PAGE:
Part III of the book looks at Citizens and vulnerable persons. Adrienne Yong writes on ‘Human rights protection as justice in post-Brexit Britain: a case study of deportation’. Polly Ruth Polak looks at ‘Brexit and the balance of free movement and social justice’. Sabrina Germain asks: ‘Will there be justice in healthcare post-Brexit?’ For her part, Ermioni Xanthopoulou looks at ‘Legal uncertainty, distrust and injustice in post-Brexit asylum cooperation’. The vital importance of these lines of research is self-evident. The ongoing COVID-19 crisis has rendered them all the more important.
Finally, Part IV of the book looks at Territory and globalisation. The contributions are as diverse as they are interesting. Luke McDonagh writes on ‘The constitutional implications of Brexit for Northern Ireland’. Nikos Skoutaris writes on ‘Brexit and transitional justice: Brexit as a challenge to peacebuilding’, focusing on Northern Ireland and the UK Sovereign Base Areas in Cyprus. Samo Bardutzky writes on ‘Brexit, freedom, and justice: the difficulties of political constitutionalism with the supranational/global’. His twin intention is ‘to show that … “Brexit” … can be ascribed to political constitutionalism as the dominant political and constitutional doctrine in the UK’ and ‘to critique the ability of political constitutionalism to accommodate projects such as the EU, using Brexit as the example’ (page 222). In his opinion, ‘legal constitutionalism has an important advantage over political constitutionalism in the context of participation in supranational and global projects’ (page 222). For his part, David Collins writes on ‘Brexit and international trade: the aspiration of Global Britain’. The arguments put forward in this chapter will be rather surprising to most readers, but they do serve to show that this edited volume is home to a range of diverse ideas, from all sides of the scholarly and political spectra. Last but not least, Joseph Corkin writes on ‘The liberal order: holed below the waterline or a ship that we can rebuild at sea?’. Chapter 18 (by Dr Ahmed and Professor Fahey) concludes.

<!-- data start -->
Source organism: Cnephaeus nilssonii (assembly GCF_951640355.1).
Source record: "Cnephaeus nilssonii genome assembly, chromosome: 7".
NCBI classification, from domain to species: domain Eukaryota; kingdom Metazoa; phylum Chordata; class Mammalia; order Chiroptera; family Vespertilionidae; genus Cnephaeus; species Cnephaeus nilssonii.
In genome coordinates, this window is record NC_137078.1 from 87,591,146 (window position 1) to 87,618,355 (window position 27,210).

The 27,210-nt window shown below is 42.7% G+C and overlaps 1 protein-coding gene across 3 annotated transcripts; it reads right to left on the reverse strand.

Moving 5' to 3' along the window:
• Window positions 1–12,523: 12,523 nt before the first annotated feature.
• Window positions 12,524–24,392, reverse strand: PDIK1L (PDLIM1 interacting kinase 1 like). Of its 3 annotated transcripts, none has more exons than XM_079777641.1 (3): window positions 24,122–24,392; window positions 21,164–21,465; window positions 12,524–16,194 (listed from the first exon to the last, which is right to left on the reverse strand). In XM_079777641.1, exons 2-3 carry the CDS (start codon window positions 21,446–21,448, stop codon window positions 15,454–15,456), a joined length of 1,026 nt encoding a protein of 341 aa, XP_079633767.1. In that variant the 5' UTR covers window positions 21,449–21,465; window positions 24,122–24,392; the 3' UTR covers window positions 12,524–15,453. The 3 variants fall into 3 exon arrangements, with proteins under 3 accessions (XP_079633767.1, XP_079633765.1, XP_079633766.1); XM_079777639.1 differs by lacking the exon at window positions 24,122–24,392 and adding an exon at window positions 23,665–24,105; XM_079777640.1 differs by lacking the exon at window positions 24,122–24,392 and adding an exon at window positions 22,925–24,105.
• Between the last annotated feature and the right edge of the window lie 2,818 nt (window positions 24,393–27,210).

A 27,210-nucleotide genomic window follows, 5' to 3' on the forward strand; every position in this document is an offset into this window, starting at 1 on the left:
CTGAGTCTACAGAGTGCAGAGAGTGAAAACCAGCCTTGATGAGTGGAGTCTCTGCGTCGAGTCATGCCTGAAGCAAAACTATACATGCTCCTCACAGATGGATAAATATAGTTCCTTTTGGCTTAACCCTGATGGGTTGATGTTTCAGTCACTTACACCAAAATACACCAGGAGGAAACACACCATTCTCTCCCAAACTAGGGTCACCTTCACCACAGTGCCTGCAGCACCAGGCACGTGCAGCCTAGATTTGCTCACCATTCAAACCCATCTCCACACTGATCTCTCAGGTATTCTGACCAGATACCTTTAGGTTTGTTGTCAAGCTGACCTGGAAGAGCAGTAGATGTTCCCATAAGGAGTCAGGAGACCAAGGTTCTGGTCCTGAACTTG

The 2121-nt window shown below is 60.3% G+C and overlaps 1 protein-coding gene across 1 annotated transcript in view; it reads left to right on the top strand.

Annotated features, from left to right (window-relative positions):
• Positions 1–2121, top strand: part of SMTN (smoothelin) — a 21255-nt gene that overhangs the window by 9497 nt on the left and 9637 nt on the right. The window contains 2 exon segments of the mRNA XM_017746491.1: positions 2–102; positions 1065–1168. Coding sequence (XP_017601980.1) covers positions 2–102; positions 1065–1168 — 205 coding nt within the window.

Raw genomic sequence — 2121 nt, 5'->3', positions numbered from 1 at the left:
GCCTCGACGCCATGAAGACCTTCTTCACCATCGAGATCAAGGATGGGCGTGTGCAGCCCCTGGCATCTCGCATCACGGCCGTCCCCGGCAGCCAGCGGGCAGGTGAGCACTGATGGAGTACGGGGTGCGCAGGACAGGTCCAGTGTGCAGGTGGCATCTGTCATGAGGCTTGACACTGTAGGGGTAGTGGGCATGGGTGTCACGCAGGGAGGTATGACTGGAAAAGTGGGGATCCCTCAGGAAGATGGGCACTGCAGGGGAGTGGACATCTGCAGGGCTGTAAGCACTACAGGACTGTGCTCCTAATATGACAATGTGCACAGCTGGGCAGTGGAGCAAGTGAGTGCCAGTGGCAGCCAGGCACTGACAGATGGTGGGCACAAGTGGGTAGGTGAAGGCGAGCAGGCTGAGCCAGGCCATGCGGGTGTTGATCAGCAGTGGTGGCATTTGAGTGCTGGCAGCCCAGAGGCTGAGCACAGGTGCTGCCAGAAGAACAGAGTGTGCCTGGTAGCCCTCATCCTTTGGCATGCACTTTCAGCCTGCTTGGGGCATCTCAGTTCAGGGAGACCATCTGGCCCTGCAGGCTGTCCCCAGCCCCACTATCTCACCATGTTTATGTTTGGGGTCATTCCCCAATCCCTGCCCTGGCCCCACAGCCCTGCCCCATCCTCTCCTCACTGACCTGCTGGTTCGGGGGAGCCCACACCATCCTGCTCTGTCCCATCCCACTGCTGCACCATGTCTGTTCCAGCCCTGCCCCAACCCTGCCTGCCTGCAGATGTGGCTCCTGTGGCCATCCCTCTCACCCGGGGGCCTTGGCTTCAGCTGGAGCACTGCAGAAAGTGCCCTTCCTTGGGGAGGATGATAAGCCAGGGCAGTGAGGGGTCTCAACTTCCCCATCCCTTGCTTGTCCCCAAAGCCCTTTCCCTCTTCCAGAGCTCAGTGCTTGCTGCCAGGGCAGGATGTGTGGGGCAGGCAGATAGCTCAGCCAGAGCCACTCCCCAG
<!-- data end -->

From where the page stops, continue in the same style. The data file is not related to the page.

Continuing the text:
In conclusion, this volume will be of interest to everyone working on (or simply interested in) Brexit and especially to those looking at the issue of Brexit and justice from a philosophical perspective. Its theme and methodological approach set it apart from earlier Brexit work. It brings together some of the most interesting voices in legal scholarship and – in stark contrast to many Brexit works or projects – it does not exclude EU27 voices. If you have as much trouble as the current author does in managing your downtime during the coronavirus outbreak, this book makes for a very interesting read that will keep you occupied for a few days and above all inspire you and trigger your curiosity.
Dr Menelaos Markakis is an Assistant Professor at University Rotterdam and Stipendiary Lecturer in EU Law at Worcester College, Oxford.
(fn 1) See generally F. Kainer and R. Repasi (eds), Trade Relations after Brexit (Nomos/Hart Publishing 2019).
(fn 2) See further C. Barnard, ‘So Long, Farewell, Auf Wiedersehen, Adieu: Brexit and the Charter of Fundamental Rights’ (2019) 82 Modern Law Review 350; M. Markakis, ‘Brexit and the EU Charter of Fundamental Rights’ (2019) Public Law 82.
(fn 3) Amongst the copious literature, see particularly E. Fahey (ed), Framing Convergence with the Global Legal Order: The EU and the World (forthcoming, Hart Publishing 2020); and the forthcoming special issue on ‘The Era of Disintegration’ in the Journal of International Economic Law, edited by F. Violi and F. Montanaro.
(fn 4) See further S. Bardutzky and E. Fahey (eds), Framing the Subjects and Objects of Contemporary EU Law (Edward Elgar Publishing, 2017).
(fn 5) On a related subject, see K. Pistor, The Code of Capital: How the Law Creates Wealth and Inequality (Princeton University Press, 2018).
(fn 6) As far as the arguments made by the author about the Eurozone are concerned, see M. Markakis, Accountability in the Economic and Monetary Union: Foundations, Policy, and Governance (OUP, 2020).
(fn 7) Stephen Weatherill, Law and Values in the European Union (OUP, 2016) 20.